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ADMISSIBILITY OF PRIOR BAD ACT: DC COURT OF APPEALS REVERSAL

The Court of Appeals in Jackson v. U.S., decided on June 27, 2019, determined whether the trial court had erred in admitting evidence of prior PCP use by the defendant before committing assault with a deadly weapon. (“ADW”). Factually, appellant was convicted of assaulting his roommate with a knife and prior to the trial, the government moved to admit evidence of recent use of PCP to bolster a case for erratic behavior by the defendant prior to the assault. The court admitted the evidence justifying that such would provide context and serve to explain the defendant’s observations, beliefs, and behaviors in
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SEARCH WARRANT BASED ON YOUTUBE VIDEO HELD INVALID

The Court of Appeals in Andrews v. D.C., decided on August 5, 2019, reversed convictions for possession of an unregistered firearm and unlawful possession of ammunition based on invalidity of underlying search warrant. Factually, the police officer in support of the issuing warrant had stated that in a reviewing a YouTube video, individuals were depicted displaying handguns that appeared to be functional and operable. The officer further had stated that location of the video was recognized as a parking lot at the 3500 block of 6th Street, S.E. and moreover, one of the individuals in the video was recognized to
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RECENT COURT OF APPEALS DECISION: UNLAWFUL ENTRY REVERSED

The Court of Appeals in Foster v. U.S., decided on November 7, 2019, reversed and vacated the defendant’s conviction for unlawful entry. Foster who was according to his rental lease part of a housing complex consisting of two distinct units — Hopkins I&II was barred by a security guard from the Hopkins I complex for violating the housing rules and two days thereafter was arrested for an unlawful entry into the complex. Foster argued on appeal that the trial record showed insufficient evidence that Hopkins Apartments consisted of more than one legally distinct DCHA property, especially when considering the lease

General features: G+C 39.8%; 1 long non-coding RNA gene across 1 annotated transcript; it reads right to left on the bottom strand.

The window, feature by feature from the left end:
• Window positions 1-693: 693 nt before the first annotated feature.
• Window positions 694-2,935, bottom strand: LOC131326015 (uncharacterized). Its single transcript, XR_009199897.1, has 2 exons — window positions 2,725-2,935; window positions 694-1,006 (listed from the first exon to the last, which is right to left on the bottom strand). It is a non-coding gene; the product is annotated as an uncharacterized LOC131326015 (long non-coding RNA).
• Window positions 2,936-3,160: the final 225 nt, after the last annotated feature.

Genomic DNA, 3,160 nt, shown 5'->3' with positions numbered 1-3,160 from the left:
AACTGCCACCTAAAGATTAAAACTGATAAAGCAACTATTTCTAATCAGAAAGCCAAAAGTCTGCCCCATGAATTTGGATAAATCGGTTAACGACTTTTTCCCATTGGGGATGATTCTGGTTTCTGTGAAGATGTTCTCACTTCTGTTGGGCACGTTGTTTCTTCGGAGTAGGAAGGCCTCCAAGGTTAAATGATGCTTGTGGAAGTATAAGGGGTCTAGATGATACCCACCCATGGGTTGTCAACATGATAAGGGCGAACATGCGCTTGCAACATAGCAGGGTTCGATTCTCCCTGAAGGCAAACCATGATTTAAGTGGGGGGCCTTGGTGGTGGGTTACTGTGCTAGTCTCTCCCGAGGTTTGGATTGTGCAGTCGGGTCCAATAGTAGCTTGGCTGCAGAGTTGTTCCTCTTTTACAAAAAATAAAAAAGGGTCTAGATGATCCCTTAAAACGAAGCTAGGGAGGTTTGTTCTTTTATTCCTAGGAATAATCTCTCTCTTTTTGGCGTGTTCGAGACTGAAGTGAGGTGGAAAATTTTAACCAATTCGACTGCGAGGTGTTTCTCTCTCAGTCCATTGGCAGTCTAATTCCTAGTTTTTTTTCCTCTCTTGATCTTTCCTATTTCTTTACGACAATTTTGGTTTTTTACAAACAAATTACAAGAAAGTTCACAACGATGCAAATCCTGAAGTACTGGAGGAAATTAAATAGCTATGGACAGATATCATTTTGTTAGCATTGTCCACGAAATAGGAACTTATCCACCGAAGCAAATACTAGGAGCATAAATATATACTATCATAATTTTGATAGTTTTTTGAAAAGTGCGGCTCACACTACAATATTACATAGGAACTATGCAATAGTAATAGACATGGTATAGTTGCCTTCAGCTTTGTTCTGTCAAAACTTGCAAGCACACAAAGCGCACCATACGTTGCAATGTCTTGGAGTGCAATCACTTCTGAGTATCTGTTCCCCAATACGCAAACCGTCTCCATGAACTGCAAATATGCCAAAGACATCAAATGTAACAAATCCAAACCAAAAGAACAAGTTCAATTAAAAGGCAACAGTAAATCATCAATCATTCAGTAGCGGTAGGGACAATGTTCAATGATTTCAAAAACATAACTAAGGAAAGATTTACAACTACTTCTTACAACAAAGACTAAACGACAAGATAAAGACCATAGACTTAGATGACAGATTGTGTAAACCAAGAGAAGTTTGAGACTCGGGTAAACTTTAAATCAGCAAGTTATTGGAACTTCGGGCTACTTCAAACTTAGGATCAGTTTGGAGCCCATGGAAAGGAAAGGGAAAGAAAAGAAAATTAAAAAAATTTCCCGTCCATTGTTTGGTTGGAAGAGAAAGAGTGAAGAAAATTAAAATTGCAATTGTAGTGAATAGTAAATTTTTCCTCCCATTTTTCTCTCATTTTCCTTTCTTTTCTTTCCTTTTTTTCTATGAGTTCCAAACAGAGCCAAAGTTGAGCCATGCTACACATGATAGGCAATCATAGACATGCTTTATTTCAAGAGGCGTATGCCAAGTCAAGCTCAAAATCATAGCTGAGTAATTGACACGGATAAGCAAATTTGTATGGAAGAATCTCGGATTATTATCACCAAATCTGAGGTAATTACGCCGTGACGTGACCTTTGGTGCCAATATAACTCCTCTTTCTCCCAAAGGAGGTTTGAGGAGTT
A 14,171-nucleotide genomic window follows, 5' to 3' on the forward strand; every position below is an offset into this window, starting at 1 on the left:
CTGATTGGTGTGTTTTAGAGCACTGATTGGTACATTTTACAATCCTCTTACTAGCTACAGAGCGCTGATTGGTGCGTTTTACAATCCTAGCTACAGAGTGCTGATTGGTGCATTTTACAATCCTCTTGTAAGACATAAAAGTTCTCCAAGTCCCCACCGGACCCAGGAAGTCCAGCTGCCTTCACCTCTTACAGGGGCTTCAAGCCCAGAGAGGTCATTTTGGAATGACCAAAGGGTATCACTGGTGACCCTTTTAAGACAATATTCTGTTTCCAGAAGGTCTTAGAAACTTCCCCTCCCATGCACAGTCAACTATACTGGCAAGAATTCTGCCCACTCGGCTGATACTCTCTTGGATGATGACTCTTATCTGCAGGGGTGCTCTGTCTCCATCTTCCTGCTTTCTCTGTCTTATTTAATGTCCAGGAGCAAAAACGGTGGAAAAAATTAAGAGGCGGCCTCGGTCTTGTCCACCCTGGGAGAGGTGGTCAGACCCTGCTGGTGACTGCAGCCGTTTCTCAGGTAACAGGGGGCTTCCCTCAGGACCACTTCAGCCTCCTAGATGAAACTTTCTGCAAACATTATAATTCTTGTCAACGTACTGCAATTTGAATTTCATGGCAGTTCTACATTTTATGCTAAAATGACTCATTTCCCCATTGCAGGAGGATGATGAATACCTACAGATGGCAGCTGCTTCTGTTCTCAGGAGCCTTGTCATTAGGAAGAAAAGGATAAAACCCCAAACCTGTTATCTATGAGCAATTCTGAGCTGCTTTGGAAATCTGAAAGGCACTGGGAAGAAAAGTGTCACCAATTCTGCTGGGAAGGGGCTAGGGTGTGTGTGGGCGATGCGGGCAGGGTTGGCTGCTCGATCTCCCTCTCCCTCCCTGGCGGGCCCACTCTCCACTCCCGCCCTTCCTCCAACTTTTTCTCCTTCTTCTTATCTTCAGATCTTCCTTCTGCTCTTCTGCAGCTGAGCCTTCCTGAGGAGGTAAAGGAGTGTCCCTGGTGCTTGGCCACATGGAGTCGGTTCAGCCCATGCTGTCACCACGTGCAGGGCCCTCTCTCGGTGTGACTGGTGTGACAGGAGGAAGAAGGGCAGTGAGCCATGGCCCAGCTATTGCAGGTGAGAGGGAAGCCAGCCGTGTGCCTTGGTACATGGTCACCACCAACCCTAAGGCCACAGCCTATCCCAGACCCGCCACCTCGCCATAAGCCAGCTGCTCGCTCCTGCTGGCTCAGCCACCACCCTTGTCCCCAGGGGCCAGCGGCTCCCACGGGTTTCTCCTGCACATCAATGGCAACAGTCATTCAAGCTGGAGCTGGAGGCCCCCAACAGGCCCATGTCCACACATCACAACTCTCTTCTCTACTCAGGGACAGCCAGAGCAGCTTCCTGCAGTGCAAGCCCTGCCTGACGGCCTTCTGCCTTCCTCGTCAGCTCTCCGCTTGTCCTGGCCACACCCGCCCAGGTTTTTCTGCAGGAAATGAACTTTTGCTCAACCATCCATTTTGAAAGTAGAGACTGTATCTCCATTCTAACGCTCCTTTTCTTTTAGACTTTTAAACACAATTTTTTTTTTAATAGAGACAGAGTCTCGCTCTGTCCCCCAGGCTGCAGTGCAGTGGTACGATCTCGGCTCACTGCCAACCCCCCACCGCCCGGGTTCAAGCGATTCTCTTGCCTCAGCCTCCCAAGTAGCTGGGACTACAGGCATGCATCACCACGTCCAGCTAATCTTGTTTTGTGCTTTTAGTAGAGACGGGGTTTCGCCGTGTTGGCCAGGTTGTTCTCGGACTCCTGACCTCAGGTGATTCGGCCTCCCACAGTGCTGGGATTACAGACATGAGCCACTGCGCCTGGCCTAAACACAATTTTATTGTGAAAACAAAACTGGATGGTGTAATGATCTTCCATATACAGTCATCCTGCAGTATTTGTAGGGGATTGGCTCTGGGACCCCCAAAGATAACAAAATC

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SAME SEX COMMON LAW MARRIAGE AND PERSONAL JURISDICTION

The DC Court of Appeals in Spellman v. Kelly, decided in July 2016, while addressing personal jurisdiction validated in essence validity of a common law marriage claim. Factually, Mr. Spellman and Mr. Kelly, who both lived in the District, met in 1988 and began dating.  On or about 1998, the two decided to live together and to hold themselves out as partners. Kelly also owned a home in Delaware, where he and Spellman stayed on the weekends and over the holidays.  After Kelly retired in 2006, he began spending more of his time at his Delaware home although continued consulting
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DOUBLE JEOPARDY CLAUSE OF THE 5TH AMENDMENT: DC COURT OF APPEALS

The Court of Appeals in Andre v. U.S., decided on August 19, 2019, determined the scope and implications of the Double Jeopardy Clause. At trial, Andre was convicted of two counts of simple assault and sentenced and served seven days on each count while his case was on appeal.  Due to conflict of interest of his trial counsel, his convictions were overturned on appeal and case was remanded at which time the government moved to prosecute him again on the same changes one more time. Andre argued on appeal that the Double Jeopardy Clause of the Fifth Amendment barred his